Toronto-based Li-Cycle Corp., which describes itself as North America’s largest lithium-ion battery recycling company, says it has closed a Series C equity funding round intended to fund the development of its Rochester, New York, “commercial hub” and then drive expansion into international markets. New York-based Moore Strategic Ventures LLC led the financing round.
“Li-Cycle is at the forefront of perhaps the most important segment of the electric vehicle and battery supply chain,” says Ajay Kochhar, the firm’s CEO. “This is a market that requires significant development – specifically when it comes to handling the incoming tsunami of spent lithium-ion batteries. Without sustainable and economically viable lithium-ion battery recycling, we believe it’s likely that electric vehicle proliferation will be substantially hindered. Our newest investment partners have the vision to see that truly innovative and circular battery recycling is the key to providing a solution for this urgent global challenge and opportunity.”
James McIntyre, senior managing director and chief operating officer of Moore Strategic Ventures, says, “The need for an environmentally sustainable recycling capability for lithium-ion batteries is critical. Not only does Li-Cycle’s technology accomplish this, but it does so while enhancing the local supply of essential battery materials, most notably cobalt, lithium and nickel. Importantly, Li-Cycle’s recycling technology does not use a polluting smelting process. This round of financing will enable Li-Cycle to continue to scale the business and strengthen its position as the global leader in lithium-ion battery recycling.”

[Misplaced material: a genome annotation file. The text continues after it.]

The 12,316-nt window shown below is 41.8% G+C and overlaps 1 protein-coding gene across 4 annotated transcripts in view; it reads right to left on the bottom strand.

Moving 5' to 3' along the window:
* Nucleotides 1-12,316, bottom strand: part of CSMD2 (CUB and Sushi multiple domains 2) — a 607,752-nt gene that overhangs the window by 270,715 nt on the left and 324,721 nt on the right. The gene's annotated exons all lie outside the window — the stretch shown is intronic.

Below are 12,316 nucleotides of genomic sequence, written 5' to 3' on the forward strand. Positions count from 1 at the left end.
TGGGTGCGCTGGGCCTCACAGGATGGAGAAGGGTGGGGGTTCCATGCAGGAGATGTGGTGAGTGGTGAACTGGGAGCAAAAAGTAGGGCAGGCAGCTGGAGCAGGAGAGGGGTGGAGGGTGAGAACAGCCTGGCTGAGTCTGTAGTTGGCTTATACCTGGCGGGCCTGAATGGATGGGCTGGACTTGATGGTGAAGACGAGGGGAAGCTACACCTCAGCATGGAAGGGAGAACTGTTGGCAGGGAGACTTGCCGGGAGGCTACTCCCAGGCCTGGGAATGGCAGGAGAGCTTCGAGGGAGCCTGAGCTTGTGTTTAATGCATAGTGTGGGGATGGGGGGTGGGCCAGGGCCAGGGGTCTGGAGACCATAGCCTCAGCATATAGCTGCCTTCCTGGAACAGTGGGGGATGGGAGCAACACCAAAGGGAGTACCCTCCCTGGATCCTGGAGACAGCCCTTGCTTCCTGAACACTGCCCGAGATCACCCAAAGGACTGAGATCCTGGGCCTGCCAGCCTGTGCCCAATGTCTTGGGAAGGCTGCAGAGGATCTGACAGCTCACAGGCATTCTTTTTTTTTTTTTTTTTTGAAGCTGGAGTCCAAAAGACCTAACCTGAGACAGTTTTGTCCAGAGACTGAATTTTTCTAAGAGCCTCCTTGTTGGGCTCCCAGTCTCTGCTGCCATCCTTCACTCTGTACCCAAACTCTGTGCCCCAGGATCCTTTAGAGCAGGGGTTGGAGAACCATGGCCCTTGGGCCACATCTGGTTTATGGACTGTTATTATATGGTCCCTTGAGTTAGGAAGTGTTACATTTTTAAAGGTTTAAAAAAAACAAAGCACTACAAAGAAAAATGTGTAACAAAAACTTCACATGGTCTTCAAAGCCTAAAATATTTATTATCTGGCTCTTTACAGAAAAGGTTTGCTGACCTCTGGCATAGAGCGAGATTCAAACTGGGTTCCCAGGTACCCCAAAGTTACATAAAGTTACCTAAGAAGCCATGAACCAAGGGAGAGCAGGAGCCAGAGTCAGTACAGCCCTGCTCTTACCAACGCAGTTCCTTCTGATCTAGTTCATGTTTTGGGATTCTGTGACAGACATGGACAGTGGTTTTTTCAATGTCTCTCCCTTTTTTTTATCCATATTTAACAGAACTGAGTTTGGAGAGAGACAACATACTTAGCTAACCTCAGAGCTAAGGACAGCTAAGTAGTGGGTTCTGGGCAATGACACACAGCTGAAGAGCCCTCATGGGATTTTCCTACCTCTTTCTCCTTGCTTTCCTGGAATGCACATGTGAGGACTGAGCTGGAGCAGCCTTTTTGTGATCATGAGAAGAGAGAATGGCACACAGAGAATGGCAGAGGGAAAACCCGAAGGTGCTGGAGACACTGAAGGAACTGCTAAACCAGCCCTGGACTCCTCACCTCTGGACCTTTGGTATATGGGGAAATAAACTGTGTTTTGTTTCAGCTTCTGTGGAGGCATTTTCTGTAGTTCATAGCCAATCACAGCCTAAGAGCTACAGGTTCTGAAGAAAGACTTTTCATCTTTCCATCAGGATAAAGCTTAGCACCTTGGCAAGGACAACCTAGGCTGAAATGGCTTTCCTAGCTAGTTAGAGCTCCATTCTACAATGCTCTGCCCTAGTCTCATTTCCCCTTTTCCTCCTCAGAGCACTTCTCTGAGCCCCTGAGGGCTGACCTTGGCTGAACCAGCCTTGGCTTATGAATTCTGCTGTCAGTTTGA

Li-Cycle, founded in 2016, says it has “reinvented the recycling process by developing and validating a patented technology that enables recoveries of at least 95 percent of all materials found in lithium-ion batteries through an innovative, zero-waste process.” The firm says that compares with what it calls an industry norm of less than 50 percent recovery.
The company is capable of processing all types of lithium-ion batteries used in electronic devices, e-mobility, electric vehicles and other energy storage applications.
In Li-Cycle’s spoke and hub process, batteries are shipped to an initial “spoke” location, where the materials are mechanically processed and size-reduced. The material is then shipped to a “hub” location, where the semiprocessed material is put through a hydrometallurgical, or wet chemistry, process.
States Li-Cycle, “The resulting components are then returned to their original, battery-grade chemical states, including lithium, nickel, cobalt, manganese, and more for reintegration into the lithium-ion battery supply chain.”
Currently, Li-Cycle says it has 10,000 tons per year of “spoke” capacity. The company’s facility in Kingston, Ontario, is operational, and the company is commissioning a second spoke facility in Rochester, which it plans to have operational in late 2020. Li-Cycle also is developing a hub facility to be located near the Rochester spoke plant.
New York-based Jett Capital Advisors LLC acted as financial advisor and Toronto-based McCarthy Tetrault LLP and Freshfields Bruchhaus Deringer US LLP acted as legal advisors on the Li-Cycle funding round.